Waterman, Smith and Feinberg, Circuit Judges.
After a jury trial before Jacob Mishler, J., in the United States District Court for the Eastern District of New York, appellant Robert I. Toussie was convicted of having failed to register for the draft in violation of 50 U.S.C.App. § 462(a). Appellant was sentenced under 18 U.S.C. § 4208(b), which commits him to the custody of the Attorney General for study and report, but sentence was stayed and appellant released on his own recognizance pending appeal. Although appellant raises a number of substantial questions, we conclude that his conviction should be affirmed.
Appellant never registered for selective service from June 23, 1959, when he became 18, to the time of his arrest and indictment in 1967. He claims that his sincerely held conscientious beliefs against war prevented him from doing so, that his prosecution was barred by the general five-year statute of limitations, 18 U.S.C. § 3282, that his conviction violated his fifth amendment right against self-incrimination, that there was insufficient proof of his mental capacity, and that there were errors in the charge of the trial judge. We turn first to the claim based on the statute of limitations.
The command of 18 U.S.C. § 3282 is that:
Except as otherwise expressly provided by law, no person shall be prosecuted, tried, or punished for any offense, not capital, unless the indictment is found or the information is instituted within five years next after such offense shall have been committed.
Appellant's claim is that his offense, if any, was committed in June 1959 on his 18th birthday or a few days thereafter so that his indictment in 1967, almost eight years later, was barred by the statute. The Government replies that the offense of failing to register is a continuing one; hence the prosecution was timely. This position is based upon a regulation issued by the President, 32 C.F.R. § 1611.7(c), which states:
The duty of every person subject to registration to present himself for and submit to registration shall continue at all times, and if for any reason any such person is not registered on the day or one of the days fixed for his registration, he shall immediately present himself for and submit to registration before the local board in the area where he happens to be. [Emphasis added.]
See also 32 C.F.R. § 1642.2. Appellant rejoins that the regulation cannot change a single statutory offense to a continuing crime. The issue was raised in the trial court before John F. Dooling, Jr., J., on a motion to dismiss the indictment, and Judge Dooling rejected appellant's contention. 280 F. Supp. 473 (E.D.N.Y.1967).
Surprisingly, the issue has not been litigated frequently, although the few decisions favor the Government. In Fogel v. United States, 162 F.2d 54 (5th Cir.), cert. denied, 332 U.S. 791, 68 S. Ct. 99, 92 L. Ed. 373 (1947), the continuing crime theory was applied to failure to register for the draft. Although the decision has been criticized,*fn1 the only other court of appeals that has considered the question has reached the same result, expressly citing Fogel with approval. McGregor v. United States, 206 F.2d 583 (4th Cir. 1953); cf. Gara v. United States, 178 F.2d 38, 40 (6th Cir. 1949), aff'd on another point by an equally divided court, 340 U.S. 857, 71 S. Ct. 87, 95 L. Ed. 628 (1950). In addition, this court used a continuing duty theory in affirming a conviction for the analogous crime of failing to advise the local draft board of a change of address, United States v. Guertler, 147 F.2d 796 (2d Cir. 1945). The only apparent contrary authority is a district court decision in United States v. Salberg, 287 F. 208 (N.D. Ohio 1923), involving World War I registration, but it is unclear whether any regulation then clearly made the duty to register a continuing one.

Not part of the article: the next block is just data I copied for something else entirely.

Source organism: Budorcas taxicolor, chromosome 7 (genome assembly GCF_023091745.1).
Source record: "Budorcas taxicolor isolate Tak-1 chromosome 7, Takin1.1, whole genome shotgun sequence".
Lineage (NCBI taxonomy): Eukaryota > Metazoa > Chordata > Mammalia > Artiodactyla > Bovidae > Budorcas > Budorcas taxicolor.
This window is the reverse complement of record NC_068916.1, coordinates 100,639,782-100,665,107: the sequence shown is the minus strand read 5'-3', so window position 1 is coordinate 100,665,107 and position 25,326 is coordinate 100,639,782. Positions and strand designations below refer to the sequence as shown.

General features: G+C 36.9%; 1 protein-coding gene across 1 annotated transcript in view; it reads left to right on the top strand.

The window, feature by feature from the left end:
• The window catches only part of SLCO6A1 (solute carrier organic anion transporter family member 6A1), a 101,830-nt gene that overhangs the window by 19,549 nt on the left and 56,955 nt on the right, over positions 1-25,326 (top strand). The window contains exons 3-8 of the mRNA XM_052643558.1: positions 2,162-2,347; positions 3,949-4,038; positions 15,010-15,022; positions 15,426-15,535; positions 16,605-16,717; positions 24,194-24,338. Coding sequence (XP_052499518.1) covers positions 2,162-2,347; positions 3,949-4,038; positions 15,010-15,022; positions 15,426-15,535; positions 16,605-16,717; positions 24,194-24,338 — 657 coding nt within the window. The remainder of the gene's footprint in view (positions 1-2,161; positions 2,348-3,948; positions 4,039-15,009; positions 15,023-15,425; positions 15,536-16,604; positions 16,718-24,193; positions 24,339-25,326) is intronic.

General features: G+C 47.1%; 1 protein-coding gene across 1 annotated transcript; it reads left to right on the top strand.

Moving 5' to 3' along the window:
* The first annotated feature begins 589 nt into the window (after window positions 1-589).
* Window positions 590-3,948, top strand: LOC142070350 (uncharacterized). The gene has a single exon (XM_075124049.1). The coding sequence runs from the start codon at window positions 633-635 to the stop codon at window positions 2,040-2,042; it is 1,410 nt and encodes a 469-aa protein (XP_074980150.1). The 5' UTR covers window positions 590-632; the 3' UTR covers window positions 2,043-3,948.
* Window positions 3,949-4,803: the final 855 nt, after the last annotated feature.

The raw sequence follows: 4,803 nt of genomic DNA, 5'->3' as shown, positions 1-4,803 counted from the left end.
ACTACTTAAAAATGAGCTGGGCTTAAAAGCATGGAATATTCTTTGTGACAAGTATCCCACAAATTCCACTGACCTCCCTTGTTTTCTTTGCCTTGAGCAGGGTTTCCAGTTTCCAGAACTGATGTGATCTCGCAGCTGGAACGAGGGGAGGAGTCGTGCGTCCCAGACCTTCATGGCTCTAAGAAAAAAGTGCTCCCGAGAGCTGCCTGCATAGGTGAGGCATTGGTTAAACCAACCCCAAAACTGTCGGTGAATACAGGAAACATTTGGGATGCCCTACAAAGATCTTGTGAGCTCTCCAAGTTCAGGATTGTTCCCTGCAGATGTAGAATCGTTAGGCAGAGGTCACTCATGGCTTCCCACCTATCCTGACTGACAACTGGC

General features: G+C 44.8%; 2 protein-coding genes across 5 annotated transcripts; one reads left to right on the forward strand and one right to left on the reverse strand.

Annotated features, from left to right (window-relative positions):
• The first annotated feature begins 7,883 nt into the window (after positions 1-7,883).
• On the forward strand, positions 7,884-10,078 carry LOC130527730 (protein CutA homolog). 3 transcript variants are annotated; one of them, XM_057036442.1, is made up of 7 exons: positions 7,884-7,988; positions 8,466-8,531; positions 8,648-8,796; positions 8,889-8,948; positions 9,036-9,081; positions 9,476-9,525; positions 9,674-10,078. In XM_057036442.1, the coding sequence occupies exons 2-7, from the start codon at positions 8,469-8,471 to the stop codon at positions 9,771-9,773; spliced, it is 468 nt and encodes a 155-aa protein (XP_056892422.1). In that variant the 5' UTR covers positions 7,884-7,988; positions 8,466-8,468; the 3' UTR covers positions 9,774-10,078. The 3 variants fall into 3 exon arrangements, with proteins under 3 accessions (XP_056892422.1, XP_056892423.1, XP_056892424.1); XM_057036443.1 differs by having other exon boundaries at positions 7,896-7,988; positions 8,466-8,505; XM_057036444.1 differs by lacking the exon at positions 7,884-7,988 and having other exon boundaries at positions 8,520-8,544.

The tension between the purpose of a statute of limitations and the continuing offense doctrine is apparent; the latter, for all practical purposes, extends the statute beyond its stated term. On the other hand, we are faced with a regulation that clearly establishes a continuing duty and that has long been construed as creating a continuing offense. Appellant argues that the regulation is unconstitutional or unauthorized, but we do not think that is so. The statutory duty to register is set forth in 50 U.S.C. App. § 453 as follows:
Except as otherwise provided in this title * * *, it shall be the duty of every male citizen of the United States * * * who, on the day or days fixed for the first or any subsequent registration, is between the ages of eighteen and twenty-six, to present himself for and submit to registration at such time or times and place or places, and in such manner, as shall be determined by proclamation of the President and by rules and regulations prescribed hereunder.
The regulation here involved was promulgated by the President through an Executive Order and does deal with the days and times for registration. Moreover, the President is authorized by 50 U.S.C.App. § 460 to prescribe rules and regulations necessary for the operation of the selective service system. We could not fairly say that the regulation is outside the congressional grant of power unless it were construed to create an unending duty because of the phrase "shall continue at all times." That is the meaning appellant ascribes to it, envisioning a prosecution at age 70 for failure to register 52 years before at age 18. This contention is understandable in view of the simultaneous indictment of appellant's brother Samuel, who was then almost 33.*fn2 Were that reading of the regulation correct, we agree that the result would be unfair and absurd. But Judge Dooling found that construction unwarranted and construed the continuing duty to end at age 26, a ruling with ...